Eventually the moment I had waited for came but it passed too quickly for me to say anything. At seven that morning, a guard came with an order from his commander that I was to move. There was no point asking where, the question would not have been answered. Ten minutes, all the time under the watchful eye of the guard, was enough to get myself ready and shake hands with my cellmates who showed the warmth of their feelings in their eyes. But it was not enough to talk, except to Pak Slamet, the older tapol who was allowed a greater degree of freedom. I whispered a message to him for the others:  tapols must always be ready to die at any moment. Not just eat and sleep. He nodded, understanding.

Setiawan3An Indonesian tapol is reunited with his family on release

Solitary again

As a new inmate in Salemba camp, I had to go through a further period of isolation. Another ten months, making altogether thirteen months in isolation. The first three months I spent in Block D and the rest in Block E which was for military criminals. In that block not only were my clothes finished off-everything except for the pants and singlet that constantly clung to my body - but also my body fat and flesh. The food sent from home twice a week never reached me. I only knew about it months later, after I was moved to other blocks (F and I), not long before I was transferred to Buru. Here in particular, as well as from my long period of detention and then exile, I learnt to understand better the relationship between the individual and the collective, and together with that, formed a better understanding of solidarity and consciousness. I saw too the consequences of the organisational hierarchy from the old days, built on a combination of feudal and bourgeois values and patterns. Almost every  moment, I was to hear of major problems exploding over such things as a leaf of tobacco, a piece of soap, a portion of spinach, or of people fawning on the people in charge of the blocks, or hiding behind criminals for protection, or reporting on each other to the camp officials. At such times, I felt the truth of the Javanese saying: too many words lead to the gates of hell. Because of all this, I who had always been a man of few words grew quieter than ever. Up to a point I had to be on guard against everyone else, because caution was the only way of protecting yourself against misfortune.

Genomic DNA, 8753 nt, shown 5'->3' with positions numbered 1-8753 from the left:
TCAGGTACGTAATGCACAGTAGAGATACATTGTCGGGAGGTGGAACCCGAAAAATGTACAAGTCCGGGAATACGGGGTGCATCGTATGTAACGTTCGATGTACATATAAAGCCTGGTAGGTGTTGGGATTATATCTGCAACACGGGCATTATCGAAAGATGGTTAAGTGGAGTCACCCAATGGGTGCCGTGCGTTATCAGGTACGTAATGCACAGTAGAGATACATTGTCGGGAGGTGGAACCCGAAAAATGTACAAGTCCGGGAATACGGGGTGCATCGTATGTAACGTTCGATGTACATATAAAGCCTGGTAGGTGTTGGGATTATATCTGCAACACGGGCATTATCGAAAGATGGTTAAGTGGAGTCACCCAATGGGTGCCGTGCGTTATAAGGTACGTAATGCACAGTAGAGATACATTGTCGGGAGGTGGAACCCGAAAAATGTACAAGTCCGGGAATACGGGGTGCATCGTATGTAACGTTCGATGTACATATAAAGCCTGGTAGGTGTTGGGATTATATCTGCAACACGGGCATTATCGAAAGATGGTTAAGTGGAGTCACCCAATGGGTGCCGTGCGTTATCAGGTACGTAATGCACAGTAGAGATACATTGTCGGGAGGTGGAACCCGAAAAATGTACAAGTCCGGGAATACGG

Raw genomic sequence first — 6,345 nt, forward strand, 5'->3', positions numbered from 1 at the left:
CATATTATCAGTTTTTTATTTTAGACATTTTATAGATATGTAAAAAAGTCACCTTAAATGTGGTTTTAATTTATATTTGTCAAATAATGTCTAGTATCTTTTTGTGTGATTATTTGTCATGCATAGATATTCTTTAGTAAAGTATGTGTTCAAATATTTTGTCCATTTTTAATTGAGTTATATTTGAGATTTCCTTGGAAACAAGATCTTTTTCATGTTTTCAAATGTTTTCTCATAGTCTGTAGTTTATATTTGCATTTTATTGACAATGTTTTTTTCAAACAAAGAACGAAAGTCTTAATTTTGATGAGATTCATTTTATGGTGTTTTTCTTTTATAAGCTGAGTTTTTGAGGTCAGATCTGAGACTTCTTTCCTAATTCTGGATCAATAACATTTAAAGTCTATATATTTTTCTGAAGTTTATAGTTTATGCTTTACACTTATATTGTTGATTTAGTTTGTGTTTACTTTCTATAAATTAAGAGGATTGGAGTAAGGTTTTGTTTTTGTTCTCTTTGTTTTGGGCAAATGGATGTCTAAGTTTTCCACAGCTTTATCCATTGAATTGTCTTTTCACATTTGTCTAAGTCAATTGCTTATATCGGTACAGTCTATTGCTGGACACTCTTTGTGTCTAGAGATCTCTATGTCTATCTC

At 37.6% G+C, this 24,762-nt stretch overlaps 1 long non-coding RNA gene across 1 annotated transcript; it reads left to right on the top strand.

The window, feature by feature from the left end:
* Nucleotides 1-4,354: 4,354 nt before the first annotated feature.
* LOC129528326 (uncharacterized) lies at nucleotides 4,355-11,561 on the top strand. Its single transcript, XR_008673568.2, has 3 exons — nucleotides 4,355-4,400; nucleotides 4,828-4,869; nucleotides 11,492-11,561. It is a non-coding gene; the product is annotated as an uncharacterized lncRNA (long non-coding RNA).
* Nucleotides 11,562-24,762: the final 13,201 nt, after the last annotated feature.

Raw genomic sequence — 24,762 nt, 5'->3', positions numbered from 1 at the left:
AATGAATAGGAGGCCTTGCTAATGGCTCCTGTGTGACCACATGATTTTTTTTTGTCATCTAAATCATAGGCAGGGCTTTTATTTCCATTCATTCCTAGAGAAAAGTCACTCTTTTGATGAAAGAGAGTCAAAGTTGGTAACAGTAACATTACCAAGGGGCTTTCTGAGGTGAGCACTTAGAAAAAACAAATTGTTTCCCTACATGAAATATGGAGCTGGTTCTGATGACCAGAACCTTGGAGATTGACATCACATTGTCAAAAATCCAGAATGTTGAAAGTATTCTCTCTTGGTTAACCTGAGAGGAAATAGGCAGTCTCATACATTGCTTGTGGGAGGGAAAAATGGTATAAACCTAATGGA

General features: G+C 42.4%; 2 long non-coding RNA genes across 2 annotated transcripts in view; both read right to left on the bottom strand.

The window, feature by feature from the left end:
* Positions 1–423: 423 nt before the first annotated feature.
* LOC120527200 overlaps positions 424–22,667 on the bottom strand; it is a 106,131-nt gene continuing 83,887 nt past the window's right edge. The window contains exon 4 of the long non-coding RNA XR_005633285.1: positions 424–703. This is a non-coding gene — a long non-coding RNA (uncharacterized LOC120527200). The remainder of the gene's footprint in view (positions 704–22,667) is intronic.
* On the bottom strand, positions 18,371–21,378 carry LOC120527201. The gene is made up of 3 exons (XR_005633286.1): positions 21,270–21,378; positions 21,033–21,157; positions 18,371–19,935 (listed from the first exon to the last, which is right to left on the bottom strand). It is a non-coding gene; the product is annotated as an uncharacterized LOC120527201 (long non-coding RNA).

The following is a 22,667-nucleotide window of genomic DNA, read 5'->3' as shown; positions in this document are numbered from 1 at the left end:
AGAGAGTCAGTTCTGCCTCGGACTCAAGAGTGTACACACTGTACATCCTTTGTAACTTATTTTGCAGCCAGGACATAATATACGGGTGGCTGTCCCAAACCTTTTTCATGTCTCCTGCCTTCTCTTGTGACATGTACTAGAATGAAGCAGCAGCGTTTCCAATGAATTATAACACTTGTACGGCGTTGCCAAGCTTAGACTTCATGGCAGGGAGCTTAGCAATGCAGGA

1. See his A Language from Buru: Wayapo-Indonesian Wordlist, edited by John U. Wolff, Indonesia (Cornell University), No. 34, October 1982.

2. Index on Censorship, 39C Highbury Place, London N5 1QP, U.K.

3. 30 September 1965 affair, when six generals were murdered and the blame was placed on the PKI.

4. Digul, in Dutch New Guinea, where hundreds of nationalist and communist  detainees were exiled in the 1920s.

5. G30S, the abbreviation for the 30 September affair, (see note 3).

Inside Indonesia 3: Oct - Dec 1984